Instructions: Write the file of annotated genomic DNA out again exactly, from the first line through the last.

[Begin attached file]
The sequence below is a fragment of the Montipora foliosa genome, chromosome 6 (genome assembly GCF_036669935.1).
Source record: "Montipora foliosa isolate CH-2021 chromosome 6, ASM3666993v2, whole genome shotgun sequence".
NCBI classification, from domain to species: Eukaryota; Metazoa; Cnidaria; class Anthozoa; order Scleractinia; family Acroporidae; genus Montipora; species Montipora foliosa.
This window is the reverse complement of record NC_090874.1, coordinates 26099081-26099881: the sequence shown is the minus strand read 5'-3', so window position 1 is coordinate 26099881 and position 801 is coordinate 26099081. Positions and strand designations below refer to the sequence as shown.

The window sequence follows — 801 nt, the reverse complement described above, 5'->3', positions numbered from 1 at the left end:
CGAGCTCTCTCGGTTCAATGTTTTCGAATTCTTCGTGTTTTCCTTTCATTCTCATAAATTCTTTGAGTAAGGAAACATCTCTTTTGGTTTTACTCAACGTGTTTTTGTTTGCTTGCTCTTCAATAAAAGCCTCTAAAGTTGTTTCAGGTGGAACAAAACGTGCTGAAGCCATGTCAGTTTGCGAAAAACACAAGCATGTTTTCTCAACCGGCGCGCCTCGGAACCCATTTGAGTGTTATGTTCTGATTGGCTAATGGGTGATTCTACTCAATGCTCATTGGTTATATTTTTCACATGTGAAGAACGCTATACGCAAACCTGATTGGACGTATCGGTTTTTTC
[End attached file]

The sequence below is a fragment of the Montipora foliosa genome, chromosome 6 (genome assembly GCF_036669935.1).
Source record: "Montipora foliosa isolate CH-2021 chromosome 6, ASM3666993v2, whole genome shotgun sequence".
NCBI classification, from domain to species: Eukaryota; Metazoa; Cnidaria; class Anthozoa; order Scleractinia; family Acroporidae; genus Montipora; species Montipora foliosa.
This window is the reverse complement of record NC_090874.1, coordinates 26099081-26099881: the sequence shown is the minus strand read 5'-3', so window position 1 is coordinate 26099881 and position 801 is coordinate 26099081. Positions and strand designations below refer to the sequence as shown.

The window sequence follows — 801 nt, the reverse complement described above, 5'->3', positions numbered from 1 at the left end:
CGAGCTCTCTCGGTTCAATGTTTTCGAATTCTTCGTGTTTTCCTTTCATTCTCATAAATTCTTTGAGTAAGGAAACATCTCTTTTGGTTTTACTCAACGTGTTTTTGTTTGCTTGCTCTTCAATAAAAGCCTCTAAAGTTGTTTCAGGTGGAACAAAACGTGCTGAAGCCATGTCAGTTTGCGAAAAACACAAGCATGTTTTCTCAACCGGCGCGCCTCGGAACCCATTTGAGTGTTATGTTCTGATTGGCTAATGGGTGATTCTACTCAATGCTCATTGGTTATATTTTTCACATGTGAAGAACGCTATACGCAAACCTGATTGGACGTATCGGTTTTTTC